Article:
You don’t have to look far to see the effect of climate change with temperatures rising, increased fire threats in areas and droughts in other areas.
It’s right that government officials and businesses should be looking for ways to reduce greenhouse gas emissions to try to do what can be done to reduce climate change.
With that said, we also need to take time to look at the unintended consequences that can occur if steps are taken too quickly.
The Midwest grid operator — the Midcontinent Independent System Operator (MISO) — warned this year that energy generation capacity in the region including Minnesota and Wisconsin could be about 1,230 megawatts short of possible peak demand. With above-average temperatures forecast, MISO said it may need to rely on imports or emergency measures to maintain the grid. The operator also warned that Wisconsin was at a high risk of possible blackouts.
Since that report came out, We Energies has said that people don’t have to worry about rolling blackouts.
Before blackouts would be scheduled, We Energies would first call for the public to decrease power use — asking customers to turn off lights as much as possible, turn off the air conditioning, that kind of thing and that’s never happened before in We Energies’ history.
It’s important to point out that if Wisconsin’s energy producers fall short of demand, power could be imported from neighboring power grids. Wind turbine power generated in Iowa could fill Wisconsin’s gaps, and vice versa. That’s thanks to the system in place through MISO.
Even though we are being told not to worry this summer about blackouts, Wisconsin Public Service Commission member Ellen Nowak is right when she said that the report should serve as a “wakeup call.”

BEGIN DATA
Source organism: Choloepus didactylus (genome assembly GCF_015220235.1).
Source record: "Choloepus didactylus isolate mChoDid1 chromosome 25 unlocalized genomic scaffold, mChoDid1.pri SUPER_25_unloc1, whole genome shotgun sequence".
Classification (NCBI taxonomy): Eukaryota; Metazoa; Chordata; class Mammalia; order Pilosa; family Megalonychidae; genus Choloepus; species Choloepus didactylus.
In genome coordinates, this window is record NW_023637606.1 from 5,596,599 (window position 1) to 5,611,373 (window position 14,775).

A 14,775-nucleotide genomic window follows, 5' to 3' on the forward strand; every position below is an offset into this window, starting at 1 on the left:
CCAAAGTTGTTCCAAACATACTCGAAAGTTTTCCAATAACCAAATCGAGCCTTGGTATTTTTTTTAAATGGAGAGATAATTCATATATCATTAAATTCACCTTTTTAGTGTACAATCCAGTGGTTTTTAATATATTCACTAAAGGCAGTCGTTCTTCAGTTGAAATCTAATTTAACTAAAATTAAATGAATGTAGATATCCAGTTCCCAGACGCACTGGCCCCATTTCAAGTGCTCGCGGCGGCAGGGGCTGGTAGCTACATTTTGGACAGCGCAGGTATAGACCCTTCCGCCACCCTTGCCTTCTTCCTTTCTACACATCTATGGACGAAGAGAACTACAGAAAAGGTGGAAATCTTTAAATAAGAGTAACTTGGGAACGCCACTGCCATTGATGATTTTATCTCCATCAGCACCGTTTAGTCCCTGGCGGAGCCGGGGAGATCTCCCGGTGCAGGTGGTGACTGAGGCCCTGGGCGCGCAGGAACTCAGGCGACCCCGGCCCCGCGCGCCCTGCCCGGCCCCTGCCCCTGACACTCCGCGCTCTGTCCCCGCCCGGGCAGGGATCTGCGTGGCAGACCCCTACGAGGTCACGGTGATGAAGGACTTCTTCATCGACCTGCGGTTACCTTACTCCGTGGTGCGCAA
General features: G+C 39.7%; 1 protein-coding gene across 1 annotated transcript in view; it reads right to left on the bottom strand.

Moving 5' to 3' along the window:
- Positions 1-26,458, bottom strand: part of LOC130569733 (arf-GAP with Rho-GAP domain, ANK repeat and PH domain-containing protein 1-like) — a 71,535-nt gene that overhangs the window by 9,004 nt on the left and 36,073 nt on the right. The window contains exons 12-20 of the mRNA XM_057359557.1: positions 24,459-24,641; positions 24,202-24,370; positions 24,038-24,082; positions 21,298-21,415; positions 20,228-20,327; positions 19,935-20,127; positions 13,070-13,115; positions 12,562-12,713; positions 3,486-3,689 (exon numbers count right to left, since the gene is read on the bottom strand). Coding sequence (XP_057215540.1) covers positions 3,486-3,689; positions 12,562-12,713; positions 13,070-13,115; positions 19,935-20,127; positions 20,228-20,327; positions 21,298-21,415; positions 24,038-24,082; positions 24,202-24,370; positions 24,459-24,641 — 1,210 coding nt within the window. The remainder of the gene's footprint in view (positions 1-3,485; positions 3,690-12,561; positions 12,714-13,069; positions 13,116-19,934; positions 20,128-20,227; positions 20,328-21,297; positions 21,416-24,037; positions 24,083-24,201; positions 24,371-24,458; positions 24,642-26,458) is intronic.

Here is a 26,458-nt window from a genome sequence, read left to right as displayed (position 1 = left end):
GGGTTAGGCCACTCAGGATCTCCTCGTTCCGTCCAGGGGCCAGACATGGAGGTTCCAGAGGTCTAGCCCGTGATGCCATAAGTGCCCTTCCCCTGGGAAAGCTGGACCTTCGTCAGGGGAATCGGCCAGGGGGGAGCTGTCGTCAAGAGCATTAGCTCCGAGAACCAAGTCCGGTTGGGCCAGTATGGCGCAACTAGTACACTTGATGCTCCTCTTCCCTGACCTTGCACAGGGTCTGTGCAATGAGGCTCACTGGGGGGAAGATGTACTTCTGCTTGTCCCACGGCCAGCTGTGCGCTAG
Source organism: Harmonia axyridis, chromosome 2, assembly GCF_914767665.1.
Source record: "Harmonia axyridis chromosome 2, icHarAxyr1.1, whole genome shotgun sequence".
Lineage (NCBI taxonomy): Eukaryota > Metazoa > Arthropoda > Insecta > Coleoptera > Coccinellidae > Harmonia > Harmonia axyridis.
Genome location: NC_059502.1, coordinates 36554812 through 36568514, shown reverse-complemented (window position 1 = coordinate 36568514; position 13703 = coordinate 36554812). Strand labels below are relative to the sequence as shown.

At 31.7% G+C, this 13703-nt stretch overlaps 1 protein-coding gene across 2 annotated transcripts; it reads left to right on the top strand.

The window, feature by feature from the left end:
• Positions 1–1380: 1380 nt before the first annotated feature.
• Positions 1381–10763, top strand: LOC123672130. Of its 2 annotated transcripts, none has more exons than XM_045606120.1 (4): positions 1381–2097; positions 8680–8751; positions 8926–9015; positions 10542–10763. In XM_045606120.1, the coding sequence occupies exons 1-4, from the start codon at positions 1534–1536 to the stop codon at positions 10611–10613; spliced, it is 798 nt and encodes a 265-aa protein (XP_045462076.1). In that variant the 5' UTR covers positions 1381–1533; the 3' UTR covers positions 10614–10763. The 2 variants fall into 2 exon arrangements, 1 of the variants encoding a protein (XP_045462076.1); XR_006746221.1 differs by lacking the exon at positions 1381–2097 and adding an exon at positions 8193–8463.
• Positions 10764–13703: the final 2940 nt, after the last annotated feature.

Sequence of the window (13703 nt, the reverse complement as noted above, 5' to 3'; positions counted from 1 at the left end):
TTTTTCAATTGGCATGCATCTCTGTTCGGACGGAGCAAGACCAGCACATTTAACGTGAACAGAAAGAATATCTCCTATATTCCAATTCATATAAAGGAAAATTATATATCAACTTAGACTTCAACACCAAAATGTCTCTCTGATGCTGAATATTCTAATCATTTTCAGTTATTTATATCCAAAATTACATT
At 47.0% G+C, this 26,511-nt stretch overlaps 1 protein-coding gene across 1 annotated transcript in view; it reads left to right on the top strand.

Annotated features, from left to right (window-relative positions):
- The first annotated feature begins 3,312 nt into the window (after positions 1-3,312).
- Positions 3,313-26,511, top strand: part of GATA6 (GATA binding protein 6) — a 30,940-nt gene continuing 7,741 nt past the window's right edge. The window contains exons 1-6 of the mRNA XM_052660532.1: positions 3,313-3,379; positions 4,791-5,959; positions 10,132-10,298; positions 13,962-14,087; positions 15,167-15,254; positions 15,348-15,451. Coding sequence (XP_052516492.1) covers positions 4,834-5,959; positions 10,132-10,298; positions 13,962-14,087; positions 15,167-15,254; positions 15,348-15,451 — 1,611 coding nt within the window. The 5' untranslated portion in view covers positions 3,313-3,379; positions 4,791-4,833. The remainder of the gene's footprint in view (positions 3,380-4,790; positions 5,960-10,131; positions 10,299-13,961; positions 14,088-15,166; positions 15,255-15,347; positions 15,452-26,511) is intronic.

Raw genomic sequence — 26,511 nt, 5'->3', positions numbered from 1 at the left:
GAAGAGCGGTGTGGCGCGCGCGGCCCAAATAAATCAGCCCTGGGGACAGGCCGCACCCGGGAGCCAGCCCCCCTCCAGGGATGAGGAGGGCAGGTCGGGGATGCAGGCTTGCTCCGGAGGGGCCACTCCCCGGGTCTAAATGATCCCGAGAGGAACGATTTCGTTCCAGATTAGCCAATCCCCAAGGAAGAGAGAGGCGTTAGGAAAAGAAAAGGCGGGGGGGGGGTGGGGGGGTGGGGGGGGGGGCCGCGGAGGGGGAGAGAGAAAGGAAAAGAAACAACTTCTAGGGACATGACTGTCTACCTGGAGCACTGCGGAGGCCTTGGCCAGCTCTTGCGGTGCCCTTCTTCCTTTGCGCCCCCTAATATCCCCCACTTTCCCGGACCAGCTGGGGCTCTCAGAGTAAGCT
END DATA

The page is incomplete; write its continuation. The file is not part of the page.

She said, “I’m not hitting the panic button, but it is a wake-up call. I think it’s a good reality check about how the system works.” She has called for continuing to delay the retirement of fossil fuel generators.
The reason the issue of possible blackouts was brought up is the result of the closure of some power plants in the Midwest, decreasing the amount of extra power beyond anticipated peak loads that the whole grid can produce.
With that said, We Energies and Alliant Energy (which powers much of central and southwestern Wisconsin) recently extended the lives of several in-state coal plants by several years. That will help stabilize power in the state.
Two of the units in We Energies’ Oak Creek plant, located just north of Caledonia, were due to shut down in early 2023 and the other two were to close in early 2024. Now, they are due to retire in May 2024 and November 2025, respectively.
Looking to the future, a lot of due diligence should be done before those plants permanently close. There is value in having multiple diverse energy sources in the Midwest. The last thing we want to do is put lives at risk if there is not enough energy to support demand.
– Racine Journal Times